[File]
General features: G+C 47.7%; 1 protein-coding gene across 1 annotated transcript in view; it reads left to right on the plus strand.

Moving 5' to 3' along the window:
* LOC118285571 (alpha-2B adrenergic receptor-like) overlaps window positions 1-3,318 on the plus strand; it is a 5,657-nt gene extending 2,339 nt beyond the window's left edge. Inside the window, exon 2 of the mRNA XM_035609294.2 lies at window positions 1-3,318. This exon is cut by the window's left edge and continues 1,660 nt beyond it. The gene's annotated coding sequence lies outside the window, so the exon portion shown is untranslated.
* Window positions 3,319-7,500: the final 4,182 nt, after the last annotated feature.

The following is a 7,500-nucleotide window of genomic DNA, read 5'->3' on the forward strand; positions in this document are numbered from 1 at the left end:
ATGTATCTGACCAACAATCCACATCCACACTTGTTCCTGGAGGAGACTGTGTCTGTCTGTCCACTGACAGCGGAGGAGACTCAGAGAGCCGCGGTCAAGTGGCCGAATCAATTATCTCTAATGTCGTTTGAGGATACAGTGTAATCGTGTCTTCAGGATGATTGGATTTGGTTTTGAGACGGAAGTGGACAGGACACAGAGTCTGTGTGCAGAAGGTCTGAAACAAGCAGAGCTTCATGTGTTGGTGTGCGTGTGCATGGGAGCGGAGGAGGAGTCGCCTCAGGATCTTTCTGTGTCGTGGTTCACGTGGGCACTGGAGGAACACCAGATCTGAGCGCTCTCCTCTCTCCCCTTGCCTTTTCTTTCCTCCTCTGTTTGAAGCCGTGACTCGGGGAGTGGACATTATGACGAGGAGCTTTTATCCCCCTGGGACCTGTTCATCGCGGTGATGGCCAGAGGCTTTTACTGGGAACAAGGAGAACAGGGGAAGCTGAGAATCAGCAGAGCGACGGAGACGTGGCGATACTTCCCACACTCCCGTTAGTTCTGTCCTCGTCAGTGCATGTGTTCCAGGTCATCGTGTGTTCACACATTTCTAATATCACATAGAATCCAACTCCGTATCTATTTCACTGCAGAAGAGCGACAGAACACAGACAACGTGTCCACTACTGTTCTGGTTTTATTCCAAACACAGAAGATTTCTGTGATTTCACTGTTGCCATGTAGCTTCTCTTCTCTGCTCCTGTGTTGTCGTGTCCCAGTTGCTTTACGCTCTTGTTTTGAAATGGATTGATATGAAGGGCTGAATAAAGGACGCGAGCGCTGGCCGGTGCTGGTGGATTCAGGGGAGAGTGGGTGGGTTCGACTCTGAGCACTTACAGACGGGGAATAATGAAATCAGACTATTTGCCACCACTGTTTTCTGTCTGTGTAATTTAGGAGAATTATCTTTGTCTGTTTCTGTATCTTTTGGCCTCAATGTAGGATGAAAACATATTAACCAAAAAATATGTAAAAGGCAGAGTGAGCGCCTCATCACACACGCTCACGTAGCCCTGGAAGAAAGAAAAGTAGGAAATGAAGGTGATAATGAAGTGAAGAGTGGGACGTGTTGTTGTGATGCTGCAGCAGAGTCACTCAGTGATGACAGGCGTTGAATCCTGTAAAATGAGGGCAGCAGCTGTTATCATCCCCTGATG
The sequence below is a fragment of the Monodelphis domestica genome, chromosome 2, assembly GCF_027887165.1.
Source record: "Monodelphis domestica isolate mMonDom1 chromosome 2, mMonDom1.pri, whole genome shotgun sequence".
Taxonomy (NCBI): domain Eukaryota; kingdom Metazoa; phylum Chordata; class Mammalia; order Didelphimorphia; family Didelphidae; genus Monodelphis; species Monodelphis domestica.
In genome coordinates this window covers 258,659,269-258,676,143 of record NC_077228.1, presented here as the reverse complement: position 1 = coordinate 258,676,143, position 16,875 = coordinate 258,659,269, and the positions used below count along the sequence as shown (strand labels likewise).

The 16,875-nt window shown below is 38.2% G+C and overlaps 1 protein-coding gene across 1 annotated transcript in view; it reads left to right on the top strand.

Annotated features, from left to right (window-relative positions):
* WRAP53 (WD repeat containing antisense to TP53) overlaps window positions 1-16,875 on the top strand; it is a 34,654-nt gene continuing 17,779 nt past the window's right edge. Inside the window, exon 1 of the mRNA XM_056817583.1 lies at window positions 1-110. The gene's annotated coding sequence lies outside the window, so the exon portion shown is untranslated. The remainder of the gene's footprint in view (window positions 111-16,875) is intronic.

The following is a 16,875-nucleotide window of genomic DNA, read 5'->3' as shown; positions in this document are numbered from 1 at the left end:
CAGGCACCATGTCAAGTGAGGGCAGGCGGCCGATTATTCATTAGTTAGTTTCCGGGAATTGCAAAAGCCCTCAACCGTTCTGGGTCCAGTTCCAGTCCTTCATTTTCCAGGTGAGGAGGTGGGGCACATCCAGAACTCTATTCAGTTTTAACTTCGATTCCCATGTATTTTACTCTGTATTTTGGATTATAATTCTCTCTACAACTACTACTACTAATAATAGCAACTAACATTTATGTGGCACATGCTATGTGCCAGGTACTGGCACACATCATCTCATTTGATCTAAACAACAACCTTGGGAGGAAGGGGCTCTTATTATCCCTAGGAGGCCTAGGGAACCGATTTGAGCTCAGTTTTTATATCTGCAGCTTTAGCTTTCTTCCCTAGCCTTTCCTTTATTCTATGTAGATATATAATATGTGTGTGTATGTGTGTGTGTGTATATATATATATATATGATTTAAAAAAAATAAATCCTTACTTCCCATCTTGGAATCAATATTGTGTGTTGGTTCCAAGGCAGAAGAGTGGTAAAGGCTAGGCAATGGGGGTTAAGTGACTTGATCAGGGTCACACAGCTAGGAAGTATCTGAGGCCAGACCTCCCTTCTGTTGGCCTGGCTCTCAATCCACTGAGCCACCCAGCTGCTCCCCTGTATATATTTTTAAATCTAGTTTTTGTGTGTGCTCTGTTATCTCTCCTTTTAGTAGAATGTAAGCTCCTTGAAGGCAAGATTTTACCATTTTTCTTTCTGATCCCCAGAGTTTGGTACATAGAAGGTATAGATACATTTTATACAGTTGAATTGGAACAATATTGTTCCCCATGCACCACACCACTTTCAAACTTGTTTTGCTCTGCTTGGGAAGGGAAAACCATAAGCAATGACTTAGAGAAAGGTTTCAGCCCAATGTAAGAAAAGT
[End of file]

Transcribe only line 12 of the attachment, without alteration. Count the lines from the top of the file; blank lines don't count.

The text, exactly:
Annotated features, from left to right (window-relative positions):